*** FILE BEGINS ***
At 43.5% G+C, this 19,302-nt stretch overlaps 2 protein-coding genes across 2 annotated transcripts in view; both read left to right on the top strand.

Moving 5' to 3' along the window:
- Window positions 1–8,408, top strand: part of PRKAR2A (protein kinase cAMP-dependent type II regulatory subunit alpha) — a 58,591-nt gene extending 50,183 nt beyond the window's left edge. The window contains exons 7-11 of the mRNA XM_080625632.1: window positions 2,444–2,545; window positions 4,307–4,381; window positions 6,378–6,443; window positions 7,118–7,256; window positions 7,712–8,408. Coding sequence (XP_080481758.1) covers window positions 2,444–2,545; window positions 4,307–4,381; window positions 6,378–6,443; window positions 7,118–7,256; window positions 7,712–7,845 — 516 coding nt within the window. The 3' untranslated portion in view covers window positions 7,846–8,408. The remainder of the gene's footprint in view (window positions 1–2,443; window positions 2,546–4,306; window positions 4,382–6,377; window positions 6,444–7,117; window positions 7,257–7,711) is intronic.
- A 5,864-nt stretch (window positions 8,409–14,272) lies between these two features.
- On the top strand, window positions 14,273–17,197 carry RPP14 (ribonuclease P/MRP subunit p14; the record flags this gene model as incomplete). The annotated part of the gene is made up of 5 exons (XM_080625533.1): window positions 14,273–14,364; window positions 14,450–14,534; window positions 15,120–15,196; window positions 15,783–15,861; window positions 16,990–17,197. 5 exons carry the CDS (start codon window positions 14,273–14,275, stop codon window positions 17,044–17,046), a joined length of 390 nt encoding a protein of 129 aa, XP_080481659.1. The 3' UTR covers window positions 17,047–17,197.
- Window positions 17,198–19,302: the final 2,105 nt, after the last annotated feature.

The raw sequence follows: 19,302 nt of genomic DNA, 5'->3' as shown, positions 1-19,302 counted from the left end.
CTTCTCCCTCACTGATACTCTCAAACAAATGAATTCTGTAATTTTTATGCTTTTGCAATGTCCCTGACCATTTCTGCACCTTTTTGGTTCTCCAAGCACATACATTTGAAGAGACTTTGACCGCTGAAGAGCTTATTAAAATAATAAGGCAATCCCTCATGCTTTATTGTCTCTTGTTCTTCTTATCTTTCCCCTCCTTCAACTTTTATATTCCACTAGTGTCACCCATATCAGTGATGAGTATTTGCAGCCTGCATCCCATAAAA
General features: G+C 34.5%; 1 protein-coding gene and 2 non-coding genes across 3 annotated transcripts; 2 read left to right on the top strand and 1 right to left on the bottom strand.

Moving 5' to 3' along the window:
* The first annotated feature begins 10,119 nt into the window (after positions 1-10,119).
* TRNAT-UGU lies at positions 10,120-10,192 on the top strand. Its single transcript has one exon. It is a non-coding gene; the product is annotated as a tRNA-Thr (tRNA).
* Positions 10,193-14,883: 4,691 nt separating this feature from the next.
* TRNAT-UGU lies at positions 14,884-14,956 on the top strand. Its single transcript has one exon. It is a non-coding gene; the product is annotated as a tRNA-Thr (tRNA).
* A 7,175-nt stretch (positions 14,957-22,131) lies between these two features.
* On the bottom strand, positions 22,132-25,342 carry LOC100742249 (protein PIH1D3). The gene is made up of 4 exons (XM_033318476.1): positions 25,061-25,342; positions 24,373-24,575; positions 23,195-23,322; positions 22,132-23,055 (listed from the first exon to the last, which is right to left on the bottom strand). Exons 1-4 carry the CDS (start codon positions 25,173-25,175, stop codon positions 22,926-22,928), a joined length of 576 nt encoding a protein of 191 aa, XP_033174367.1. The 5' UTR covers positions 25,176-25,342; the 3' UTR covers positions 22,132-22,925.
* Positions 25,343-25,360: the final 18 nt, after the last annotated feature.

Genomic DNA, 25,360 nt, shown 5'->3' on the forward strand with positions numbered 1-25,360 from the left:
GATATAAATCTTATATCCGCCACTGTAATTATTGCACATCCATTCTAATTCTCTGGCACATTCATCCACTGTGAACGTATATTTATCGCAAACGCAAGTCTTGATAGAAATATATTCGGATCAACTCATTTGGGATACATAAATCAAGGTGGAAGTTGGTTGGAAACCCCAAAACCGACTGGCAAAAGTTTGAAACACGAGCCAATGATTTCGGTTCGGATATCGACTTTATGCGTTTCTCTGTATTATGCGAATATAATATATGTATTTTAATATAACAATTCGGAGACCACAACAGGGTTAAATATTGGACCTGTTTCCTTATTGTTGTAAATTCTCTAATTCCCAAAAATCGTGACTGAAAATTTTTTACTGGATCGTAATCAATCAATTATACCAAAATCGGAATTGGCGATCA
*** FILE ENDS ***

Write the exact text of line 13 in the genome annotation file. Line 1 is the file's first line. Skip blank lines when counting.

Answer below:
* Positions 10,193-14,883: 4,691 nt separating this feature from the next.